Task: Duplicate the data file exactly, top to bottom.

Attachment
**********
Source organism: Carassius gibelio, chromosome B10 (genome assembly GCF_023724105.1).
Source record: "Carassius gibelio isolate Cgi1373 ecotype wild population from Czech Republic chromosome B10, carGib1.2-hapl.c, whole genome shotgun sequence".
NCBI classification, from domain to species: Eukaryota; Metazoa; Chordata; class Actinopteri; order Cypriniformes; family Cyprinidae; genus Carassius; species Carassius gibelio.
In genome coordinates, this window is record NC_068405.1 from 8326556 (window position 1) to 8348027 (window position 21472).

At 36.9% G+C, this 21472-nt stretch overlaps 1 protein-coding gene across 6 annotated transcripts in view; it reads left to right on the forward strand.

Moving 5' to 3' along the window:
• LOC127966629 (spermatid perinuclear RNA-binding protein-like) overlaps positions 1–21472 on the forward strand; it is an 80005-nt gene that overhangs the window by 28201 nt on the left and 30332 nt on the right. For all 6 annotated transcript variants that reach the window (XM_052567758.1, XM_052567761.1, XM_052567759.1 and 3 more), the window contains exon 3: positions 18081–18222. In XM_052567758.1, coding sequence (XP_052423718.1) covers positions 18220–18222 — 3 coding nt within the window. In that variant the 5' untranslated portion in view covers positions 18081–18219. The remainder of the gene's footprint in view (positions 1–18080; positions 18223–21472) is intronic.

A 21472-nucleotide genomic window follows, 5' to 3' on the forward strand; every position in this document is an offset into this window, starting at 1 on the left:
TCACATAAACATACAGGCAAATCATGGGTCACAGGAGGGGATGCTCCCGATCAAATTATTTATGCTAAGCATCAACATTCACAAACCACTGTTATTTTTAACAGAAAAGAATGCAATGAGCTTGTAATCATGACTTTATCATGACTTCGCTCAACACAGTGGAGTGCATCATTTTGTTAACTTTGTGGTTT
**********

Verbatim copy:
Source organism: Carassius gibelio, chromosome B10 (genome assembly GCF_023724105.1).
Source record: "Carassius gibelio isolate Cgi1373 ecotype wild population from Czech Republic chromosome B10, carGib1.2-hapl.c, whole genome shotgun sequence".
NCBI classification, from domain to species: Eukaryota; Metazoa; Chordata; class Actinopteri; order Cypriniformes; family Cyprinidae; genus Carassius; species Carassius gibelio.
In genome coordinates, this window is record NC_068405.1 from 8326556 (window position 1) to 8348027 (window position 21472).

At 36.9% G+C, this 21472-nt stretch overlaps 1 protein-coding gene across 6 annotated transcripts in view; it reads left to right on the forward strand.

Moving 5' to 3' along the window:
• LOC127966629 (spermatid perinuclear RNA-binding protein-like) overlaps positions 1–21472 on the forward strand; it is an 80005-nt gene that overhangs the window by 28201 nt on the left and 30332 nt on the right. For all 6 annotated transcript variants that reach the window (XM_052567758.1, XM_052567761.1, XM_052567759.1 and 3 more), the window contains exon 3: positions 18081–18222. In XM_052567758.1, coding sequence (XP_052423718.1) covers positions 18220–18222 — 3 coding nt within the window. In that variant the 5' untranslated portion in view covers positions 18081–18219. The remainder of the gene's footprint in view (positions 1–18080; positions 18223–21472) is intronic.

A 21472-nucleotide genomic window follows, 5' to 3' on the forward strand; every position in this document is an offset into this window, starting at 1 on the left:
TCACATAAACATACAGGCAAATCATGGGTCACAGGAGGGGATGCTCCCGATCAAATTATTTATGCTAAGCATCAACATTCACAAACCACTGTTATTTTTAACAGAAAAGAATGCAATGAGCTTGTAATCATGACTTTATCATGACTTCGCTCAACACAGTGGAGTGCATCATTTTGTTAACTTTGTGGTTT